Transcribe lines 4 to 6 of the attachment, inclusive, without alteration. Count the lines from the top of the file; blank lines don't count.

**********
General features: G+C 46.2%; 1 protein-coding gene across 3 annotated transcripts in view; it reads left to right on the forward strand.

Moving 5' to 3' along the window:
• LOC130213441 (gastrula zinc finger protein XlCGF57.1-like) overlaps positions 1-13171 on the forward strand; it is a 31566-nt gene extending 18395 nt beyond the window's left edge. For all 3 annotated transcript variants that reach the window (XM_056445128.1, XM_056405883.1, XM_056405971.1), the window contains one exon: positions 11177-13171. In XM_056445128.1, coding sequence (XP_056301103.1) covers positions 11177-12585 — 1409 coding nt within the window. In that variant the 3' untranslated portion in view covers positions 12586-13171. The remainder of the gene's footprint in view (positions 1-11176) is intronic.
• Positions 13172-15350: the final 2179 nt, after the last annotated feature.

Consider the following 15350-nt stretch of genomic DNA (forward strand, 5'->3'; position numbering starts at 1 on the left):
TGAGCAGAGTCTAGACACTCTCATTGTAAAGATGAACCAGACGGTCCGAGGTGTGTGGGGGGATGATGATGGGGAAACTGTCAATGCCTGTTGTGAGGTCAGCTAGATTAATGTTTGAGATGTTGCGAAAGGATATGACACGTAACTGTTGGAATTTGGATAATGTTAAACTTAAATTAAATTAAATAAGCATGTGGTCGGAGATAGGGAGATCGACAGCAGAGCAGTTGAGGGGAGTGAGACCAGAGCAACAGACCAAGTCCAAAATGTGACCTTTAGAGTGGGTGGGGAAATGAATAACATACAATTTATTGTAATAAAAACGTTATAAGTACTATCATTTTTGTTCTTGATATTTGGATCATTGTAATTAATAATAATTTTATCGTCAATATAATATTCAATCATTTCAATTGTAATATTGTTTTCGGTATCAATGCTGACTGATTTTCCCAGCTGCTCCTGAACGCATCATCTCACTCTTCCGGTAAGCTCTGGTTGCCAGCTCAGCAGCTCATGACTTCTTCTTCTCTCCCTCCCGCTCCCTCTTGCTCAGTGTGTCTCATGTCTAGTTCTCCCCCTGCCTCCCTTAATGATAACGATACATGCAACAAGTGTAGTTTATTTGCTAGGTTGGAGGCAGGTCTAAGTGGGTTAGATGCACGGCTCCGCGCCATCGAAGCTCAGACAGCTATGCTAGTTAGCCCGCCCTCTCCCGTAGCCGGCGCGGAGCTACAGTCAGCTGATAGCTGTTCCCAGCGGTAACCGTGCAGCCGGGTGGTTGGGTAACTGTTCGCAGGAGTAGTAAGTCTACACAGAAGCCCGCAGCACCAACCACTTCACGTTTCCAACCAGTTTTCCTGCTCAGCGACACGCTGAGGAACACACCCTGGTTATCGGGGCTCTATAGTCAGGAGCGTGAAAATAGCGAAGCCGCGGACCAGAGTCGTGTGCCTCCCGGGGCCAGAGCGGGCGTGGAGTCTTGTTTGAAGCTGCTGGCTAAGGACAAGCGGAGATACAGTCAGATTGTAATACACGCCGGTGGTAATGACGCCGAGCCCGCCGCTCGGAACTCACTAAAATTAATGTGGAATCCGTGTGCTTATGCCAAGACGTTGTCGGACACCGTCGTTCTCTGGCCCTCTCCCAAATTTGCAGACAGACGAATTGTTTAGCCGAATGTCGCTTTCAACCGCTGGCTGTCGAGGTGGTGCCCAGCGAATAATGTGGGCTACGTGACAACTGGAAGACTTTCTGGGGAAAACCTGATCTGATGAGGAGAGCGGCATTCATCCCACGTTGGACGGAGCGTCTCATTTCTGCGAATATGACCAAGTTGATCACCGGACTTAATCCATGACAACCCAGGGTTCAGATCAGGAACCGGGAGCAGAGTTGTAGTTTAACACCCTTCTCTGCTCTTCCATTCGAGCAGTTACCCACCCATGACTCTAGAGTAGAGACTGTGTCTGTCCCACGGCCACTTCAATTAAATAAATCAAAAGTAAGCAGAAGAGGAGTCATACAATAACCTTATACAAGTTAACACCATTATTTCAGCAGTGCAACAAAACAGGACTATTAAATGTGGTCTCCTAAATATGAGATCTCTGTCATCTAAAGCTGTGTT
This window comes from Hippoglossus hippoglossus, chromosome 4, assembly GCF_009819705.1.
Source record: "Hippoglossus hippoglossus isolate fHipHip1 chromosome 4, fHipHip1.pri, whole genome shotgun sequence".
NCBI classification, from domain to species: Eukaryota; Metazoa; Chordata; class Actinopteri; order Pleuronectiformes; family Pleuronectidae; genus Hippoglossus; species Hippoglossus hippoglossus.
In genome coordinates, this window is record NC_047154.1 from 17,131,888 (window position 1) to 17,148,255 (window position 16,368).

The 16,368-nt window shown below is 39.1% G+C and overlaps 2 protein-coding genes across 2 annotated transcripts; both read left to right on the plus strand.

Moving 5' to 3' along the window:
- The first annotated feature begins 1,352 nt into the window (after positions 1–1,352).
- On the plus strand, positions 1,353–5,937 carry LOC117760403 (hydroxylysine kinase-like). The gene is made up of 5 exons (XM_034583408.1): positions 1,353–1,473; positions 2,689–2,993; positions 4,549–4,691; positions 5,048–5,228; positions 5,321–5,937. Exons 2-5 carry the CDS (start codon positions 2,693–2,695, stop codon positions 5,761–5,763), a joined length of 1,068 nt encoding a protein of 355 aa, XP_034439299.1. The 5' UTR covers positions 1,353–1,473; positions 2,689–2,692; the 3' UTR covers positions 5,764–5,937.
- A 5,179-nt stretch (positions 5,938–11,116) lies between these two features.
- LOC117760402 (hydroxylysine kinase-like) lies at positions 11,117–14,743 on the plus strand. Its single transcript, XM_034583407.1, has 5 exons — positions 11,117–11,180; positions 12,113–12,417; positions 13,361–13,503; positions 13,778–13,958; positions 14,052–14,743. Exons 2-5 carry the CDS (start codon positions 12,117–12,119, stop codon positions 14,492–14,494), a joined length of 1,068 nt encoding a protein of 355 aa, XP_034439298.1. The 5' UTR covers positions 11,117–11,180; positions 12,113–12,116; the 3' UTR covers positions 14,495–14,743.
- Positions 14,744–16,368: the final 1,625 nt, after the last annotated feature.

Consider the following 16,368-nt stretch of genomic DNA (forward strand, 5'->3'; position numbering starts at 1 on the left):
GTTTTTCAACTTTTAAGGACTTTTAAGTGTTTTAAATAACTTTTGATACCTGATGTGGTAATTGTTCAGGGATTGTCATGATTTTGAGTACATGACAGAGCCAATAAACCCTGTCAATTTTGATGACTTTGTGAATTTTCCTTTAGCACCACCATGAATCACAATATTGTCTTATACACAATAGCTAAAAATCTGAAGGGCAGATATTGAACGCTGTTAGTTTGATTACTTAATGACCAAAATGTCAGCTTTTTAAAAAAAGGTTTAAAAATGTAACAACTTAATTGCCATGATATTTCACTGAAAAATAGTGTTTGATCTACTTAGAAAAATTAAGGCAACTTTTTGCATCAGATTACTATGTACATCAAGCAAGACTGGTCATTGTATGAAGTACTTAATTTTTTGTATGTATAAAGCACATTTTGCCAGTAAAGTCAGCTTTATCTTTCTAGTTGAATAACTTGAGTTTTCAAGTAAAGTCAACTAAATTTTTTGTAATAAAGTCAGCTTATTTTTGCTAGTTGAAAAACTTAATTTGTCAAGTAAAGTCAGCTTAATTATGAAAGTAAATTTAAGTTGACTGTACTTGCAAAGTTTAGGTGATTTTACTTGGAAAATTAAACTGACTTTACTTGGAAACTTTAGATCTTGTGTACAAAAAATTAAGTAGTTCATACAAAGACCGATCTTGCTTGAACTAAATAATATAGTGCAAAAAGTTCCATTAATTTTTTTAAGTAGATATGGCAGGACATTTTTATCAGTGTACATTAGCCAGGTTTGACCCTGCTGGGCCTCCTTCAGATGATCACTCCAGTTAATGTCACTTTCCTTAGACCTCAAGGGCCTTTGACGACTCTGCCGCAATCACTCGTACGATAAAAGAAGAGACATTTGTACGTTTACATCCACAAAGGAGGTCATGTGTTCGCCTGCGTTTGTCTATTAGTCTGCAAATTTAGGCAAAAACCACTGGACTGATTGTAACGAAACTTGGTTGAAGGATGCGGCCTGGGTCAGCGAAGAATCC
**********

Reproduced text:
• Positions 13172-15350: the final 2179 nt, after the last annotated feature.

Consider the following 15350-nt stretch of genomic DNA (forward strand, 5'->3'; position numbering starts at 1 on the left):
TGAGCAGAGTCTAGACACTCTCATTGTAAAGATGAACCAGACGGTCCGAGGTGTGTGGGGGGATGATGATGGGGAAACTGTCAATGCCTGTTGTGAGGTCAGCTAGATTAATGTTTGAGATGTTGCGAAAGGATATGACACGTAACTGTTGGAATTTGGATAATGTTAAACTTAAATTAAATTAAATAAGCATGTGGTCGGAGATAGGGAGATCGACAGCAGAGCAGTTGAGGGGAGTGAGACCAGAGCAACAGACCAAGTCCAAAATGTGACCTTTAGAGTGGGTGGGGAAATGAATAACATACAATTTATTGTAATAAAAACGTTATAAGTACTATCATTTTTGTTCTTGATATTTGGATCATTGTAATTAATAATAATTTTATCGTCAATATAATATTCAATCATTTCAATTGTAATATTGTTTTCGGTATCAATGCTGACTGATTTTCCCAGCTGCTCCTGAACGCATCATCTCACTCTTCCGGTAAGCTCTGGTTGCCAGCTCAGCAGCTCATGACTTCTTCTTCTCTCCCTCCCGCTCCCTCTTGCTCAGTGTGTCTCATGTCTAGTTCTCCCCCTGCCTCCCTTAATGATAACGATACATGCAACAAGTGTAGTTTATTTGCTAGGTTGGAGGCAGGTCTAAGTGGGTTAGATGCACGGCTCCGCGCCATCGAAGCTCAGACAGCTATGCTAGTTAGCCCGCCCTCTCCCGTAGCCGGCGCGGAGCTACAGTCAGCTGATAGCTGTTCCCAGCGGTAACCGTGCAGCCGGGTGGTTGGGTAACTGTTCGCAGGAGTAGTAAGTCTACACAGAAGCCCGCAGCACCAACCACTTCACGTTTCCAACCAGTTTTCCTGCTCAGCGACACGCTGAGGAACACACCCTGGTTATCGGGGCTCTATAGTCAGGAGCGTGAAAATAGCGAAGCCGCGGACCAGAGTCGTGTGCCTCCCGGGGCCAGAGCGGGCGTGGAGTCTTGTTTGAAGCTGCTGGCTAAGGACAAGCGGAGATACAGTCAGATTGTAATACACGCCGGTGGTAATGACGCCGAGCCCGCCGCTCGGAACTCACTAAAATTAATGTGGAATCCGTGTGCTTATGCCAAGACGTTGTCGGACACCGTCGTTCTCTGGCCCTCTCCCAAATTTGCAGACAGACGAATTGTTTAGCCGAATGTCGCTTTCAACCGCTGGCTGTCGAGGTGGTGCCCAGCGAATAATGTGGGCTACGTGACAACTGGAAGACTTTCTGGGGAAAACCTGATCTGATGAGGAGAGCGGCATTCATCCCACGTTGGACGGAGCGTCTCATTTCTGCGAATATGACCAAGTTGATCACCGGACTTAATCCATGACAACCCAGGGTTCAGATCAGGAACCGGGAGCAGAGTTGTAGTTTAACACCCTTCTCTGCTCTTCCATTCGAGCAGTTACCCACCCATGACTCTAGAGTAGAGACTGTGTCTGTCCCACGGCCACTTCAATTAAATAAATCAAAAGTAAGCAGAAGAGGAGTCATACAATAACCTTATACAAGTTAACACCATTATTTCAGCAGTGCAACAAAACAGGACTATTAAATGTGGTCTCCTAAATATGAGATCTCTGTCATCTAAAGCTGTGTT